3 Mistakes You’re Making on Your Facebook Page And How To Avoid Them

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Does this ever happen to you?

An online entrepreneur posts something on a Facebook group that captures your attention. If you’re not friends on Facebook, you click on their profile looking for their Facebook business page to find out more about them and their business. Once on their profile page, you click on the “About” tab, NADA, not even a website address. Sometimes you see the last place that they worked as their current 9-5 job, their high school,  completely unrelated to what they say their business is about in the Facebook group. Their About page on Facebook looks like this.

Facebook About Page

If you were lost in the wilderness would you do everything in your power to leave clues and make it easy to find you, or would you sit somewhere and just assume that people will find you?  The same is true if you are building a business online. You can’t sit and wait for people to discover you.

This is just one of the common mistakes entrepreneurs make on their Facebook page. Today I’m sharing with you 3 mistakes that you’re making on your Facebook page and how to avoid them.

Mistake #1: You’re not easy to find

If you decide to have an online business, you can’t have everything on your profile private on your Facebook page (or while we’re on the subject a private Instagram profile that you’re using on your website).  Don’t assume that people will know where to find you. Make yourself visible and guide them to where to find you.

Ask yourself these questions:
Where do I need to be so that people can find me online?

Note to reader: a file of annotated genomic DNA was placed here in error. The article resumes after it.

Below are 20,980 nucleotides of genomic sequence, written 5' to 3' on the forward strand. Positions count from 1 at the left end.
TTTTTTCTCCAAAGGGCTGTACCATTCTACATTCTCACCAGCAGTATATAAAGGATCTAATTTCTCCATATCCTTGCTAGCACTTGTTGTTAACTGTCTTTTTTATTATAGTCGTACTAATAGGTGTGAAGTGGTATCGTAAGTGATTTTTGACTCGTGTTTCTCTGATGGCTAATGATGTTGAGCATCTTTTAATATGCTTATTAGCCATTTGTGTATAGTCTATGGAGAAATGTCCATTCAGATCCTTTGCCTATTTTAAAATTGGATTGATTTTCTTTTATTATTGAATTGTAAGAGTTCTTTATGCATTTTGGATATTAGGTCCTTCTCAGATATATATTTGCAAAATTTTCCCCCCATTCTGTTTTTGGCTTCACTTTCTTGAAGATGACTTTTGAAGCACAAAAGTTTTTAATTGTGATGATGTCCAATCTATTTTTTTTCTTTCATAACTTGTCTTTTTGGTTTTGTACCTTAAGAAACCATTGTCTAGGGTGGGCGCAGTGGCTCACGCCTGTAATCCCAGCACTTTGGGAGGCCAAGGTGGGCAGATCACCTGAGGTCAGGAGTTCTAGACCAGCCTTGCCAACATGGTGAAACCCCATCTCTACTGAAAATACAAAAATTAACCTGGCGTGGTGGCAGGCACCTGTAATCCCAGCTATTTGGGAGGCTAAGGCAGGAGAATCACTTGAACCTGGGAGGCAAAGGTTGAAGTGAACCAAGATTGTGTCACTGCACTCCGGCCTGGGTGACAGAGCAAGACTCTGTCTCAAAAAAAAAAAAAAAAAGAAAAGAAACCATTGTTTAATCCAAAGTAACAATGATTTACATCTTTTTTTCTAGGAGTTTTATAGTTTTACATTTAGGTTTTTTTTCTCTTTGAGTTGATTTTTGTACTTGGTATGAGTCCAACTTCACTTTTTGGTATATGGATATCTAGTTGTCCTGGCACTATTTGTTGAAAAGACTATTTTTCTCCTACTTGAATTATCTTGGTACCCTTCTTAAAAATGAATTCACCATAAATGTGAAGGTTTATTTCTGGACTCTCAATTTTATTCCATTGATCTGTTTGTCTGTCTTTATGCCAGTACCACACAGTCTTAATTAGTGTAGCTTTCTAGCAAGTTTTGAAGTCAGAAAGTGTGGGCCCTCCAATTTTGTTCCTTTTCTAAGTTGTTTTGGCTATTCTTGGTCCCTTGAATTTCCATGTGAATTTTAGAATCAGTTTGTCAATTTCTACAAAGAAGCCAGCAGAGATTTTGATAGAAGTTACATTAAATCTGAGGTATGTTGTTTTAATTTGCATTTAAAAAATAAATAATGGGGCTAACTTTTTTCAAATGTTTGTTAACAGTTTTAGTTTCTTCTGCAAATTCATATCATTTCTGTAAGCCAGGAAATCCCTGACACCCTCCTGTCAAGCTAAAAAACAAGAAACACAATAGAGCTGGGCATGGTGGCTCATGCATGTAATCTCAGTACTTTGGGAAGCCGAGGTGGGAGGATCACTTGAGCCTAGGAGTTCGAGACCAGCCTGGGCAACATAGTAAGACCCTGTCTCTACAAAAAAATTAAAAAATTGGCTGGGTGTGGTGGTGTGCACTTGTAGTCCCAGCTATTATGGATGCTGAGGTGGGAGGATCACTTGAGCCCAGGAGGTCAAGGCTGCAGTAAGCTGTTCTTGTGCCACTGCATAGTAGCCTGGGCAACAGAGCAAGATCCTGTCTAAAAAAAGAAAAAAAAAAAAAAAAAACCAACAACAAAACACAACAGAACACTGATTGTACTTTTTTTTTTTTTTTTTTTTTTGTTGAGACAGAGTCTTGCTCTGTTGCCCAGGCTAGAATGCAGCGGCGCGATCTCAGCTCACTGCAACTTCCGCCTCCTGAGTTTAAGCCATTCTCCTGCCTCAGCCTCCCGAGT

How can I make it easier for them to get in touch with me and continue that relationship?

Your personal Facebook profile doesn’t have to be public, but you have the option to make part of your personal profile public. Link your profile to your business page, add your business website address and make them both public.

Mistake #2: Your Facebook page is too salesy

Your page is plastered with before and after pictures of people, pictures of the products that you’re selling or you’re only posting links to your sales page where they will find more stuff to buy.

People don’t buy from someone they don’t trust.

If the only thing they see from your page on their feed is a post asking them to buy all the time, they will unfollow or unlike your page immediately.

Use your page to build relationships and establish your reputation. Share content on your page that inspires people, content that helps them solve a problem in their business for free.Click To Tweet Share content that puts a smile on their face.  80% of your content should be about people visiting your page, how you want them to feel and the value you are providing. 20% should be about your product meaning only 2 of your daily posts.

Mistake #3: You’re not using Free social media to grow your list with your opt-in

You paid thousands to a web designer who put together a world-class website with perfect branding and glamour-shots images with an opt-in that looks like a million bucks but doesn’t convert. That’s because the only place you opt-in can be found is on your website.

You must bring your opt-in where your ideal customers are on social media.  Facebook is a good place to start.  Create on your Facebook page a post with a link to your opt-in sales page. Add a link to your opt-in on your Instagram bio. Use your opt-in to build your email list for free.  If you need more tips on how to start building your list using your opt-in, I created a simple guide to release your opt-in, get your free copy below

release your opt-in

Now go out there, make yourself easy to find, don’t be too salesy and start giving people free content on your Facebook page to start building your list.

Until next time…

Webly “Your Tech Maven” Alfred

 

Comments(15)

  • November 18, 2015, 1:48 pm  Reply

    My favorite tips are 2 and 3. For past 2 years I have only posted 1 product out of 6 posts and often people ask to see more. We vary the way we show our jewelry, with fashion, what inspired the design and occasionally on a live body. With upcoming holiday, we will probably post more. Also intend to get our opt-in out there. It is on our cover photo, occasionally tweet about it. The very first thing I learned was to complete my About.